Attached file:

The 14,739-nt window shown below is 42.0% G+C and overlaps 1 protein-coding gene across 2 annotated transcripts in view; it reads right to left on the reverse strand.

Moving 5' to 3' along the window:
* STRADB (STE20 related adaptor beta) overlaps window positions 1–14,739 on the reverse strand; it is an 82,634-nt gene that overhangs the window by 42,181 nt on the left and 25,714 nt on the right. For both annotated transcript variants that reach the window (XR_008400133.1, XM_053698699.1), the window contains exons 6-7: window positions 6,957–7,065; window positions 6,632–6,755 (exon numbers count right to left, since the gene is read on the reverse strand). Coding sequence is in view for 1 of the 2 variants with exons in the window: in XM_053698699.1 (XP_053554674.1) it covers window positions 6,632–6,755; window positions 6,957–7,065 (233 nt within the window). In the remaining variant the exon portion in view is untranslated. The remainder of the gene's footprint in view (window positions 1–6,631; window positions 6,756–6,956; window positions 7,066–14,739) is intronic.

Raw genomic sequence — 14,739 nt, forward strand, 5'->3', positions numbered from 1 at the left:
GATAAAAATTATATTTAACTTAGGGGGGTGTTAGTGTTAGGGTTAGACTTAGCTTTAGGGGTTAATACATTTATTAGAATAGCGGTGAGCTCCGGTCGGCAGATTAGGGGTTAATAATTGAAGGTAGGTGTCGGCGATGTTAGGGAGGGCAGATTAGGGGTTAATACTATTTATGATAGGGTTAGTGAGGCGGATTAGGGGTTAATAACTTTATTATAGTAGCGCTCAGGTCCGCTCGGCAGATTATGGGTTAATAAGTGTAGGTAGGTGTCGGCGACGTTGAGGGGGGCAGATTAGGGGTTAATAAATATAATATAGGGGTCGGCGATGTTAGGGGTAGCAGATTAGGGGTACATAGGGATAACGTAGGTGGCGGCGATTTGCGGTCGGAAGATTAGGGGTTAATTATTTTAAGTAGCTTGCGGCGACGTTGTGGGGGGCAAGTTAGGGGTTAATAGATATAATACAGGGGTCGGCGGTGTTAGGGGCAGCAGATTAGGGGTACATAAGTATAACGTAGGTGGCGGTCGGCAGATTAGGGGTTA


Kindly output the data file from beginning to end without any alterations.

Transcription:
The 14,739-nt window shown below is 42.0% G+C and overlaps 1 protein-coding gene across 2 annotated transcripts in view; it reads right to left on the reverse strand.

Moving 5' to 3' along the window:
* STRADB (STE20 related adaptor beta) overlaps window positions 1–14,739 on the reverse strand; it is an 82,634-nt gene that overhangs the window by 42,181 nt on the left and 25,714 nt on the right. For both annotated transcript variants that reach the window (XR_008400133.1, XM_053698699.1), the window contains exons 6-7: window positions 6,957–7,065; window positions 6,632–6,755 (exon numbers count right to left, since the gene is read on the reverse strand). Coding sequence is in view for 1 of the 2 variants with exons in the window: in XM_053698699.1 (XP_053554674.1) it covers window positions 6,632–6,755; window positions 6,957–7,065 (233 nt within the window). In the remaining variant the exon portion in view is untranslated. The remainder of the gene's footprint in view (window positions 1–6,631; window positions 6,756–6,956; window positions 7,066–14,739) is intronic.

Raw genomic sequence — 14,739 nt, forward strand, 5'->3', positions numbered from 1 at the left:
GATAAAAATTATATTTAACTTAGGGGGGTGTTAGTGTTAGGGTTAGACTTAGCTTTAGGGGTTAATACATTTATTAGAATAGCGGTGAGCTCCGGTCGGCAGATTAGGGGTTAATAATTGAAGGTAGGTGTCGGCGATGTTAGGGAGGGCAGATTAGGGGTTAATACTATTTATGATAGGGTTAGTGAGGCGGATTAGGGGTTAATAACTTTATTATAGTAGCGCTCAGGTCCGCTCGGCAGATTATGGGTTAATAAGTGTAGGTAGGTGTCGGCGACGTTGAGGGGGGCAGATTAGGGGTTAATAAATATAATATAGGGGTCGGCGATGTTAGGGGTAGCAGATTAGGGGTACATAGGGATAACGTAGGTGGCGGCGATTTGCGGTCGGAAGATTAGGGGTTAATTATTTTAAGTAGCTTGCGGCGACGTTGTGGGGGGCAAGTTAGGGGTTAATAGATATAATACAGGGGTCGGCGGTGTTAGGGGCAGCAGATTAGGGGTACATAAGTATAACGTAGGTGGCGGTCGGCAGATTAGGGGTTA